We might see that our partner is really grieving or is being retraumatized in their infertility
experience, and this makes us incredibly tense. It can even make us emotionally flooded. It is
extremely important to remember that you cannot fix the trauma in your partner – but you can
support them. When you see a big emotion in your partner, remember to:

– Take a deep breath
– Stay curious
– Name their emotion
– Just listen – don’t give advice or try to keep it positive

Self-soothing is incredibly important here. Sometimes, I tell partners to picture their anxiety in
that moment as a cloud, and just take a second to watch that cloud go by in their mind. Once we
take just a second to say goodbye to the cloud, we can just be present with our partner and
support them emotionally.

Supporting Each Other During Infertility Is Worth It

Infertility is hard enough as it is – it does not have to destroy our relationships. It can be so
powerful to simply recognize that our grief is mismatched, and that is okay. When this happens,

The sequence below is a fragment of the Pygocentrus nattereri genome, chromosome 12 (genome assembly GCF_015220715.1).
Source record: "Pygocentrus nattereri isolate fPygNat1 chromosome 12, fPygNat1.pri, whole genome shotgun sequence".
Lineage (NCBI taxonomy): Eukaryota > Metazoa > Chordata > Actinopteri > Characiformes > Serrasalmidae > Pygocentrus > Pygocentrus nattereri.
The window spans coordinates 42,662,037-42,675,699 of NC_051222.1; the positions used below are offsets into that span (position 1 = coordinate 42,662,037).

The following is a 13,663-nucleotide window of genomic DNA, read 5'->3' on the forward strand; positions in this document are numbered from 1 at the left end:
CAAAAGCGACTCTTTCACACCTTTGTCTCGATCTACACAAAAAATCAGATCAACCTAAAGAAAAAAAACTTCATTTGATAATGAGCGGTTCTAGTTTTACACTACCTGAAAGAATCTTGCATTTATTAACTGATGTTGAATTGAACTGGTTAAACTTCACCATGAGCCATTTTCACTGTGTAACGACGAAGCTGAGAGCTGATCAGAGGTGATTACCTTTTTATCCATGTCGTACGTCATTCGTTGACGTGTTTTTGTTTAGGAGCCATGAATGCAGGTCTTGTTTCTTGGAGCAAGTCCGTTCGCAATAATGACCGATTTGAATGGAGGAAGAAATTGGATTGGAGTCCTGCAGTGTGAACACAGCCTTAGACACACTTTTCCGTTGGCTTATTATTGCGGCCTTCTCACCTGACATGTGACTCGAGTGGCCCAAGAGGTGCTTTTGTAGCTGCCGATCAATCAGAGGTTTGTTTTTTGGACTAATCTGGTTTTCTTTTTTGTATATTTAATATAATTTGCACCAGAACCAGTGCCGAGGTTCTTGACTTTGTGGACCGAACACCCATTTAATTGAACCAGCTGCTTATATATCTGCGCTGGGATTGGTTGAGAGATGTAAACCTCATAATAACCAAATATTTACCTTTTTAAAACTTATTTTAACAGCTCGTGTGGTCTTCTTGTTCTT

we can turn towards our partner in their bids for emotional support, sooth ourselves when we are
flooded, and join one another in grief. When you can do this with your partner, you might
recognize that they are in the boat with you.

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Dr. Clayton Brigance, PhD, LPC, is the founder and clinical director of Shiloh Counseling, LLC, in Ballwin, Missouri (just outside of St. Louis). Clay’s clinical focus and utmost passion is working with couples navigating infertility and reproductive loss. Clay and his wife have had their own experiences with infertility, which was recently published as a duoethnography in the Journal of Couple and Relationship Therapy. Clay has also published several other articles as well on counseling couples going through infertility and reproductive trauma in some of the top scientific journals, such as The Family Journal, Contemporary Family Therapy, and Psychological Trauma: Theory, Research, Practice, and Policy.

Clay is on the Healthcare Task Force for the Institute of Reproductive Grief Care in San Diego, California, where he works with medical doctors, nurses, and other mental health professionals on how to advocate for couples going through the unique journey of infertility. Clay has spoken on this special topic across the country to various audiences, including the American Psychological Association. Clay is currently Level III trained in Gottman Method Couple Therapy and will soon seek full certification. Clay’s dissertation was focused on how couples achieve couple satisfaction in their relationship during infertility from the lens of the Gottman Method. Clay, his wife, and their two miracle boys live in Ballwin, Missouri (though Clay is often pining away for his home state of Kentucky).